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Countless White House E-Mails Deleted
Stanzel said the president has been briefed, "and he has instructed the counsel's office to do everything practical to retrieve potentially lost e-mails."
For more background, see my Tuesday column on the matter: The Next Bush Scandal?
Michael Abramowitz and Dan Eggen write in The Washington Post: "The White House acknowledged yesterday that e-mails dealing with official government business may have been lost because they were improperly sent through private accounts intended to be used for political activities. Democrats have been seeking such missives as part of an investigation into the firing of eight U.S. attorneys.
"Administration officials said they could offer no estimate of how many e-mails were lost but indicated that some may involve messages from White House senior adviser Karl Rove, whose role in the firings has been under scrutiny by congressional Democrats.
"Democrats have charged that Rove and other officials may have used the private accounts, set up through the Republican National Committee, in an effort to avoid normal review. Under federal law, the White House is required to maintain records, including e-mails, involving presidential decision-making and deliberations. White House aides' use of their political e-mail accounts to discuss the prosecutor firings has also fanned Democratic accusations that the actions were politically motivated. . . .
"Rep. Henry A. Waxman (D-Calif.), chairman of the House Committee on Oversight and Government Reform, which is investigating the use of outside accounts, issued a statement saying that the White House disclosure is 'a remarkable admission that raises serious legal and security issues,' adding: 'The White House has an obligation to disclose all the information it has.'"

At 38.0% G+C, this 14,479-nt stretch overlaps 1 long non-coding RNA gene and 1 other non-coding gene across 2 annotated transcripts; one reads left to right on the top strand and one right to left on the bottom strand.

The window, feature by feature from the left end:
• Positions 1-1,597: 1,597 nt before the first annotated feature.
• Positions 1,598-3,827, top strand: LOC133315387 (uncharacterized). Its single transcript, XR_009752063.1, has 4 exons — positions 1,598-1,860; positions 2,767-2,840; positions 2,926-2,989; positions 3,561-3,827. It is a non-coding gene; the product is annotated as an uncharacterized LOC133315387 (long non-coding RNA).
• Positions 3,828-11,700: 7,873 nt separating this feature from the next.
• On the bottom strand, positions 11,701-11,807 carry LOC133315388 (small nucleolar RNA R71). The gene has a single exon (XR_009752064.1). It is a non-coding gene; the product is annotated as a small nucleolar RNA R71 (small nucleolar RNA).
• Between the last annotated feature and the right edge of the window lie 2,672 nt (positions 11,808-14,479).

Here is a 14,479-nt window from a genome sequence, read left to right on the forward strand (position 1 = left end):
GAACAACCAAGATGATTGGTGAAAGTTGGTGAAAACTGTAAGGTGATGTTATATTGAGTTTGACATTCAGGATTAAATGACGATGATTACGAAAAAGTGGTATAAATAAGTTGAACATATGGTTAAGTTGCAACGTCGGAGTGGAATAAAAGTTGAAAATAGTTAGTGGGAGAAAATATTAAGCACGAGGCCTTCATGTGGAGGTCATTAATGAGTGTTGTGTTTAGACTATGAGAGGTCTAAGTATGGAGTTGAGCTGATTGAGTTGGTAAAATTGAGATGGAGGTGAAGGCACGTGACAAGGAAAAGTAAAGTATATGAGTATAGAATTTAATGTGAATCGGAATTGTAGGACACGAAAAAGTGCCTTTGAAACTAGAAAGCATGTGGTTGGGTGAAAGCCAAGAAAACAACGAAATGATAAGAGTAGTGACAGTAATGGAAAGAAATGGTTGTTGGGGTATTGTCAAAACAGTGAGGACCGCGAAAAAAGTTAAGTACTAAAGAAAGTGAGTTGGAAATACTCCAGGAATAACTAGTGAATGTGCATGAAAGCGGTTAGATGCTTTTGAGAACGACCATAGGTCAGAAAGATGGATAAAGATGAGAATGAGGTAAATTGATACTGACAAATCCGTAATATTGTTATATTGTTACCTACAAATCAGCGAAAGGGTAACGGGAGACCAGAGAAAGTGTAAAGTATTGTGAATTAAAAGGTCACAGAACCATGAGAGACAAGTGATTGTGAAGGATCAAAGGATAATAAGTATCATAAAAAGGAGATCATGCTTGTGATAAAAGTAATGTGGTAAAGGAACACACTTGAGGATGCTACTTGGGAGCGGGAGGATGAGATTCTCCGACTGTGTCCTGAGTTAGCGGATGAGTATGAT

Tom Hamburger writes in the Los Angeles Times: "The White House said Wednesday that it may have lost what could amount to thousands of messages sent through a private e-mail system used by political guru Karl Rove and at least 50 other top officials, an admission that stirred anger and dismay among congressional investigators.
"The e-mails were considered potentially crucial evidence in congressional inquiries launched by Democrats into the role partisan politics may have played in such policy decisions as the firing of eight U.S. attorneys. . . .
"The White House briefing Wednesday occurred a few hours after the staff of Waxman's committee and staff of the House Judiciary Committee met with White House officials to discuss the e-mails.
"The White House has informed congressional investigators that it will not be able to meet the committee's deadline of Friday to turn over the communications.
"The House aides are expected to meet with the Republican National Committee's legal staff today. A committee spokesman said the GOP hopes to cooperate as much as possible but provided no further details."
Ron Hutcheson writes for McClatchy Newspapers: "White House officials said Wednesday that some presidential aides may have improperly used a back-channel e-mail system to conduct government business.